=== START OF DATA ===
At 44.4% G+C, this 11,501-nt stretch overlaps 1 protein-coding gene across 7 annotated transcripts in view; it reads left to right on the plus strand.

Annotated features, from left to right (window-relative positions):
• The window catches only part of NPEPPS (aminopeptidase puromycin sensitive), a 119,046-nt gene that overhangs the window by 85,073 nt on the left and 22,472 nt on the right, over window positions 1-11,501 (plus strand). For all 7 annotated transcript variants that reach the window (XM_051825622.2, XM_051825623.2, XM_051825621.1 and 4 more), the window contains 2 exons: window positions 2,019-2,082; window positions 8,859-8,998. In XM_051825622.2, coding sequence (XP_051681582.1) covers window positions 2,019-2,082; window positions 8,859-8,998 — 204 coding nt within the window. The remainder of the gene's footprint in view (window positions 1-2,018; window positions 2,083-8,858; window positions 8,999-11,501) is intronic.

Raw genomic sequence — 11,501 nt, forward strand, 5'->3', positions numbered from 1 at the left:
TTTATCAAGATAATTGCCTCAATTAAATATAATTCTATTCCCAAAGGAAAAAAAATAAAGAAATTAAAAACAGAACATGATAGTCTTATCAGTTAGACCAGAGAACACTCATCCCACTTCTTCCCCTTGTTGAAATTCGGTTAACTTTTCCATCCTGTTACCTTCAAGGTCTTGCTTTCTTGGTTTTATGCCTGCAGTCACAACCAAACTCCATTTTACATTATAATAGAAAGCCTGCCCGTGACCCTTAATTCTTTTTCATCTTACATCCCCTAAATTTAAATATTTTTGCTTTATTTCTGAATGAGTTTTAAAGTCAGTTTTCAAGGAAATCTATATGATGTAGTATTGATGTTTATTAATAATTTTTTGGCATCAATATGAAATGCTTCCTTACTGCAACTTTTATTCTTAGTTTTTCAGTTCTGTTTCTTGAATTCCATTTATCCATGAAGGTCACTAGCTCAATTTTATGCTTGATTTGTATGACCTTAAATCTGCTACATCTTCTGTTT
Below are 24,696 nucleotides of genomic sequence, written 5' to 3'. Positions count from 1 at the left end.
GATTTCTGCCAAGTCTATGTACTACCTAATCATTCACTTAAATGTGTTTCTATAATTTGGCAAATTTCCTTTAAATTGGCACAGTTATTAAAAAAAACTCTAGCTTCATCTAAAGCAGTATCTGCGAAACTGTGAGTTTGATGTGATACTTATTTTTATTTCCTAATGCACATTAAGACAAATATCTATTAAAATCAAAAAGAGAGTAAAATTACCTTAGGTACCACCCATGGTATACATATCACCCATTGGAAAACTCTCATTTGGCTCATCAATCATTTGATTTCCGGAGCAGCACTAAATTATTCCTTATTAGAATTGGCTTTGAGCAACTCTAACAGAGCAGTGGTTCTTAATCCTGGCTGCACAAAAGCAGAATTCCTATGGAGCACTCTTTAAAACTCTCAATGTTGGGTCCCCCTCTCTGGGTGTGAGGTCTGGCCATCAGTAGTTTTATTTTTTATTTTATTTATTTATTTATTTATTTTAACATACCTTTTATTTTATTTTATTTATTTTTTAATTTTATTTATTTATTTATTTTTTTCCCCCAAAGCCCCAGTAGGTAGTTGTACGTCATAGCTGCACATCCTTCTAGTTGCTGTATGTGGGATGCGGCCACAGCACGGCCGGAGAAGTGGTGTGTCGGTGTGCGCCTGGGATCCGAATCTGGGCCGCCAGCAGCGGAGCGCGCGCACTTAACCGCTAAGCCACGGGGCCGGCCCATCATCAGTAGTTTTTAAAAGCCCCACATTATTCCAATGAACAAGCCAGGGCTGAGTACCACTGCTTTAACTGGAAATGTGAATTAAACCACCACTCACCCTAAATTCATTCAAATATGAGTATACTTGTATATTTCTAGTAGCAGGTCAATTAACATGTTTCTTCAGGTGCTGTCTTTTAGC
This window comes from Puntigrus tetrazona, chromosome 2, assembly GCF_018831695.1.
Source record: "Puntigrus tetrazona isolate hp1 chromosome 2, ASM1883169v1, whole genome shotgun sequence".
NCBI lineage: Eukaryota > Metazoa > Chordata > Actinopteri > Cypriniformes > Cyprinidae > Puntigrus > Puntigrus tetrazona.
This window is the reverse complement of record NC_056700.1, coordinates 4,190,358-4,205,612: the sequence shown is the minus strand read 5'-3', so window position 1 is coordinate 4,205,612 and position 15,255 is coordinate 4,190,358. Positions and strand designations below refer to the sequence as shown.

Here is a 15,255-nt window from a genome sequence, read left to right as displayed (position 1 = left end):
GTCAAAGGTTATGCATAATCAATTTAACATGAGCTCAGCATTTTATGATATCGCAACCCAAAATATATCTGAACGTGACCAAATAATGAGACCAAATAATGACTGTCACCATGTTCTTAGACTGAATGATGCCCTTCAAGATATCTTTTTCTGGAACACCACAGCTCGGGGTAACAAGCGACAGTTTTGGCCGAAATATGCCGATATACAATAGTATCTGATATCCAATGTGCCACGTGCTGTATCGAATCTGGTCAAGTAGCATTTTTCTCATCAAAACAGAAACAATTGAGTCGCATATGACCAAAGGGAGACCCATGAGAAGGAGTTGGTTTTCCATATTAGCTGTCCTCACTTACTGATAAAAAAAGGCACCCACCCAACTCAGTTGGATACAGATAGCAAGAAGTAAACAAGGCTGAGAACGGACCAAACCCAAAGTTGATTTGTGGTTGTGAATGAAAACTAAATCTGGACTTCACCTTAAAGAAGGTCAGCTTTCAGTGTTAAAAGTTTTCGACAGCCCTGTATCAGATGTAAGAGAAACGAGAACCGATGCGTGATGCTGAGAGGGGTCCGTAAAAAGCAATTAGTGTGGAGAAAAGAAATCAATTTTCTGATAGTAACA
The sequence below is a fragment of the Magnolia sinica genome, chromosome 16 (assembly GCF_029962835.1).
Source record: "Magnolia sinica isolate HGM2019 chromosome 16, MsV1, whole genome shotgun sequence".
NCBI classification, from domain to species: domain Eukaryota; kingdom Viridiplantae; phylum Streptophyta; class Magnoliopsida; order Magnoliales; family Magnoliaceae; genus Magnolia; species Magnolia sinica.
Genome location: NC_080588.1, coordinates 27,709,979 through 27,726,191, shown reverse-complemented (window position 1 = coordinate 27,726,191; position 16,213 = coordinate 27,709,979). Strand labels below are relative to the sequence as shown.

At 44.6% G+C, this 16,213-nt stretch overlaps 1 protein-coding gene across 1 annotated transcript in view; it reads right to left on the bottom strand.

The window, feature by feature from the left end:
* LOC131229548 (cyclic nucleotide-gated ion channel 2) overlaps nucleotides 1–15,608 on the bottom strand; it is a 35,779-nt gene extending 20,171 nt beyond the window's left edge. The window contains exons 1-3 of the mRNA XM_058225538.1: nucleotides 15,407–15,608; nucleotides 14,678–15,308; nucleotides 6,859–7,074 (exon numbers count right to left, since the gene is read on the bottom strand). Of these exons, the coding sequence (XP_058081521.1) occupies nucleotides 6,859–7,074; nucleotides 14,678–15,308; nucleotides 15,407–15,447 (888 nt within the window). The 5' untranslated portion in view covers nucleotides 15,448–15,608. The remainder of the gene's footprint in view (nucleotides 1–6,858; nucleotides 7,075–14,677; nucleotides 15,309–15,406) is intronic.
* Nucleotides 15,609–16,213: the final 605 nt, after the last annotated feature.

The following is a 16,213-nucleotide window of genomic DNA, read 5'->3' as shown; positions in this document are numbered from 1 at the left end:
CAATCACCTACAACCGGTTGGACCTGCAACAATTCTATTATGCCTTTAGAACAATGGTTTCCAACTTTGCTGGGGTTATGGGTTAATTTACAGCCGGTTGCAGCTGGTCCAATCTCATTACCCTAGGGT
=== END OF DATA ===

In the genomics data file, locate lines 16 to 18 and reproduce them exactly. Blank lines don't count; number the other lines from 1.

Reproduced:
NCBI classification, from domain to species: domain Eukaryota; kingdom Viridiplantae; phylum Streptophyta; class Magnoliopsida; order Magnoliales; family Magnoliaceae; genus Magnolia; species Magnolia sinica.
Genome location: NC_080588.1, coordinates 27,709,979 through 27,726,191, shown reverse-complemented (window position 1 = coordinate 27,726,191; position 16,213 = coordinate 27,709,979). Strand labels below are relative to the sequence as shown.

At 44.6% G+C, this 16,213-nt stretch overlaps 1 protein-coding gene across 1 annotated transcript in view; it reads right to left on the bottom strand.